Named Vulnerabilities and Dread Risk

In the middle of my 200 mile drive home today, it occurred to me that the reason Heartbleed, Shellshock and Poodle received so much focus and attention, both within the IT community and generally in the media, is the same reason that most people fear flying: something that Gerd Gigerenzer calls “dread risk” in his book “Risk Savvy: How to Make Good Decisions”.  The concept is simple: most of us dread the thought of dying in a spectacular terrorist attack or a plane crash, which are actually HIGHLY unlikely to kill us, while we have implicitly accepted the risks of the far more common yet mundane things that will almost certainly kill us: car crashes, heart disease, diabetes and so on. (At least for those of us in the USA)

These named “superbugs” seem to have a similar impact on many of us: they are probably not the thing that will get our network compromised or data stolen, yet we talk and fret endlessly about them, while we implicitly accept the things that almost certainly WILL get us compromised: phishing, poorly designed networks, poorly secured systems and data, drive by downloads, completely off-the-radar and unpatched systems hanging out on our network, and so on.  I know this is a bit of a tortured analogy, but similar to car crashes, heart disease and diabetes, these vulnerabilities are much harder to fix, because addressing them requires far more fundamental changes to our routines and operations.  Changes that are painful and probably expensive.  So we latch on to these rare, high-profile named-and-logo’d vulnerabilities that show up on the 11 PM news and systematically drive them out of our organizations, feeling a sense of accomplishment once that last system is patched.  The systems that we know about, anyhow.

“But Jerry”, you might be thinking, “all that media focus and attention is the reason that everything was patched so fast and no real damage was done!”  There may be some truth to that, but I am skeptical…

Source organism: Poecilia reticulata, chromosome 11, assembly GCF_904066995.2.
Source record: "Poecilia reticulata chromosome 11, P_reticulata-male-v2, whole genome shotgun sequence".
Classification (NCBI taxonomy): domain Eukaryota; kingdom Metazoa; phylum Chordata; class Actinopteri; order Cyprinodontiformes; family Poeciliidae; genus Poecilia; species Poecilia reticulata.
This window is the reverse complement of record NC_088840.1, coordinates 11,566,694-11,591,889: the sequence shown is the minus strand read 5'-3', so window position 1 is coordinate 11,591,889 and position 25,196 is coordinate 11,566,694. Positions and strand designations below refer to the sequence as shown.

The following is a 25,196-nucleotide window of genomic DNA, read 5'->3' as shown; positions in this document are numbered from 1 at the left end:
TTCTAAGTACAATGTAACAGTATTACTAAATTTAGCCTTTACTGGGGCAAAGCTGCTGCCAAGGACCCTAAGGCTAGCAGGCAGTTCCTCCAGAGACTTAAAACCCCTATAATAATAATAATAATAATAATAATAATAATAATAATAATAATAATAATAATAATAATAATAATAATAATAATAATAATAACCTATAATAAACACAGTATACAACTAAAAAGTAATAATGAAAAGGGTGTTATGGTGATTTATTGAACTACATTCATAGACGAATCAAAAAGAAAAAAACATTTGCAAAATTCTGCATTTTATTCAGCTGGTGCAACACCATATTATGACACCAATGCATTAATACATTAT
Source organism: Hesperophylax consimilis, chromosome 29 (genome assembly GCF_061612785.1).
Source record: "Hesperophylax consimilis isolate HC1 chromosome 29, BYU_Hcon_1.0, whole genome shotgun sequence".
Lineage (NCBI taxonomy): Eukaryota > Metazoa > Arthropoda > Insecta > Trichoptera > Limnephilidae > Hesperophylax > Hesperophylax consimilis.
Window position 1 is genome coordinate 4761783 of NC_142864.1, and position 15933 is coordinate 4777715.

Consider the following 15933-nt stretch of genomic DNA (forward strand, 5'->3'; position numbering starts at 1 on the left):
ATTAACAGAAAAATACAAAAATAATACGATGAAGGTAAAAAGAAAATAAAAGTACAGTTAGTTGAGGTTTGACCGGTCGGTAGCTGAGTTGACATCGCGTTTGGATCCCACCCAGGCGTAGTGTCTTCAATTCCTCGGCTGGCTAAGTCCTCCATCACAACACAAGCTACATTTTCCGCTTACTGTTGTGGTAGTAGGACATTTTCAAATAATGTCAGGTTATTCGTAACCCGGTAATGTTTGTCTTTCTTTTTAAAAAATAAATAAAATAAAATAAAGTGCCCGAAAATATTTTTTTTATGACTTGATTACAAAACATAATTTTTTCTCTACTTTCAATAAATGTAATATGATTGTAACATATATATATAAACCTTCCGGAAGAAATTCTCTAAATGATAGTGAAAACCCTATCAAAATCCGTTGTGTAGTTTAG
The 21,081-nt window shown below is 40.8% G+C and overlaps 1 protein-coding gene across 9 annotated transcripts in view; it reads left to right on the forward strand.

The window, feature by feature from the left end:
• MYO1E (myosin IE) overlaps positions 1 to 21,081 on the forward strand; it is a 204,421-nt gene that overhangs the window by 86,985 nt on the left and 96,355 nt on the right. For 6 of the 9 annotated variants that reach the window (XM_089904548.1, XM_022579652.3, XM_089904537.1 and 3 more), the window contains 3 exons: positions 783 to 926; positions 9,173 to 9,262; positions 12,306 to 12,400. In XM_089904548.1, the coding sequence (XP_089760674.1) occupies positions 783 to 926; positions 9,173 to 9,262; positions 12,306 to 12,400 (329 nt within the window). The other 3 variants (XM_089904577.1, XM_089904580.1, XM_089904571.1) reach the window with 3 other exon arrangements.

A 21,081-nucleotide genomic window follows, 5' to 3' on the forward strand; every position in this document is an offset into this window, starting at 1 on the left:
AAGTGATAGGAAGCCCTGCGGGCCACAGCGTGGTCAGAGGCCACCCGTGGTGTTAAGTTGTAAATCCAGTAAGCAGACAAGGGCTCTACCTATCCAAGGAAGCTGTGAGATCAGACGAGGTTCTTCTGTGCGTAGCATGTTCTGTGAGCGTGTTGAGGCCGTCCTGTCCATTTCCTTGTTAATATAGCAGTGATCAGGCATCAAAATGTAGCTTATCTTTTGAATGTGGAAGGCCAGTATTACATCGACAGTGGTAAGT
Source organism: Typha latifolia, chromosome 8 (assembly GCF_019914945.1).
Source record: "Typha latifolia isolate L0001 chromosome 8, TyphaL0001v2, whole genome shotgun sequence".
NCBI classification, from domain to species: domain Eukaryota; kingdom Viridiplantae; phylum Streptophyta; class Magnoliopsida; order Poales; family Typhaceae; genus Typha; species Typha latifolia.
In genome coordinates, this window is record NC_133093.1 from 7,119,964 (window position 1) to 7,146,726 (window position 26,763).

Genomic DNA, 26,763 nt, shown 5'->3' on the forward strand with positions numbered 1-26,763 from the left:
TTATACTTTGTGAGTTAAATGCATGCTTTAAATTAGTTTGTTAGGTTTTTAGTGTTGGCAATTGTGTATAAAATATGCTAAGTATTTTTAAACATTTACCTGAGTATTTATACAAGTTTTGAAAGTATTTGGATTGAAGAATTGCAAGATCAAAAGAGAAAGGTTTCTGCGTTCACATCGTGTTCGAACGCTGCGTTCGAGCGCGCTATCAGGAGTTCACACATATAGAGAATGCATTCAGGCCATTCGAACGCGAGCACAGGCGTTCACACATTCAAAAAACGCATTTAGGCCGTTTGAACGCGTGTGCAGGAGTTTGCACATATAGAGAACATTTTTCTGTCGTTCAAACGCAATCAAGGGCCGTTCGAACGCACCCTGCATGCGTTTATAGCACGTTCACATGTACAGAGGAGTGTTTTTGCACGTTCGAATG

Proof of concept code was available for Heartbleed nearly simultaneous to it’s disclosure.  Twitter was alight with people posting contents of memory they had captured in the hours and days following.  There was plenty of time for this vulnerability to be weaponized before most vendors even had patches available, let alone implemented by organizations.

Similarly, proof of concept code for Shellshock was also available right away.  Shellshock, in my opinion and in the opinion of many others, was FAR more significant than Heartbleed, since it allowed execution of arbitrary commands on the system being attacked, and yet there has only been one reported case of an organization being compromised using Shellshock – BrowserStack.  By the way, that attack happened against an old, unpatched dev server that hadn’t been patched for quite some time after ShellShock was announced.  We anecdotally know that there are other servers out on the Internet that have been impacted by ShellShock, but as far as anyone can tell, these are nearly exclusively all but abandon web servers.   These servers appear to be subscribed to botnets for the purposes of DDOS.  Not great, but hardly the end of the world.

And then there’s Poodle.  I don’t even want to talk about Poodle.  If someone has the capability to pull off a Poodle attack, they can certainly achieve whatever end far easier using more traditional methods of pushing client-side malware or phishing pages.

Shellshock Highlights Difficulty In Determining Exploitability